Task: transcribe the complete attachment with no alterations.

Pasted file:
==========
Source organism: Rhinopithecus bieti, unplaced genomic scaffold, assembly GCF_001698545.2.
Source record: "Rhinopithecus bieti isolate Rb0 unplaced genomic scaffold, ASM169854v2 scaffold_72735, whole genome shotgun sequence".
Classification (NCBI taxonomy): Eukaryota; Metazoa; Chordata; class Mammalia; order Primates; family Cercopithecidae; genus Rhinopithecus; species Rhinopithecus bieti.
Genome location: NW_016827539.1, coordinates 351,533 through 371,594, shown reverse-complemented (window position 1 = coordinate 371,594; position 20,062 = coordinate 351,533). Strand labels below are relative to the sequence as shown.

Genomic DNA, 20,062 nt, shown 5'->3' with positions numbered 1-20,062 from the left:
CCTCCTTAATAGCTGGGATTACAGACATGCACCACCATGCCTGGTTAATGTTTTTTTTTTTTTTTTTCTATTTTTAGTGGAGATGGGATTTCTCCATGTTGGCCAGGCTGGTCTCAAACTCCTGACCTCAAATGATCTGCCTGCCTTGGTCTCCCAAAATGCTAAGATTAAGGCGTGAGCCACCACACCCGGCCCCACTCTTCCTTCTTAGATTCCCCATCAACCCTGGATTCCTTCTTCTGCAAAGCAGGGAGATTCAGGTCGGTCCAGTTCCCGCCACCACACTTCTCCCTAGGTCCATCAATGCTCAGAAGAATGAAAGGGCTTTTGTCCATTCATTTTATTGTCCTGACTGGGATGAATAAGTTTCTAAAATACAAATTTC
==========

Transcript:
Source organism: Rhinopithecus bieti, unplaced genomic scaffold, assembly GCF_001698545.2.
Source record: "Rhinopithecus bieti isolate Rb0 unplaced genomic scaffold, ASM169854v2 scaffold_72735, whole genome shotgun sequence".
Classification (NCBI taxonomy): Eukaryota; Metazoa; Chordata; class Mammalia; order Primates; family Cercopithecidae; genus Rhinopithecus; species Rhinopithecus bieti.
Genome location: NW_016827539.1, coordinates 351,533 through 371,594, shown reverse-complemented (window position 1 = coordinate 371,594; position 20,062 = coordinate 351,533). Strand labels below are relative to the sequence as shown.

Genomic DNA, 20,062 nt, shown 5'->3' with positions numbered 1-20,062 from the left:
CCTCCTTAATAGCTGGGATTACAGACATGCACCACCATGCCTGGTTAATGTTTTTTTTTTTTTTTTTCTATTTTTAGTGGAGATGGGATTTCTCCATGTTGGCCAGGCTGGTCTCAAACTCCTGACCTCAAATGATCTGCCTGCCTTGGTCTCCCAAAATGCTAAGATTAAGGCGTGAGCCACCACACCCGGCCCCACTCTTCCTTCTTAGATTCCCCATCAACCCTGGATTCCTTCTTCTGCAAAGCAGGGAGATTCAGGTCGGTCCAGTTCCCGCCACCACACTTCTCCCTAGGTCCATCAATGCTCAGAAGAATGAAAGGGCTTTTGTCCATTCATTTTATTGTCCTGACTGGGATGAATAAGTTTCTAAAATACAAATTTC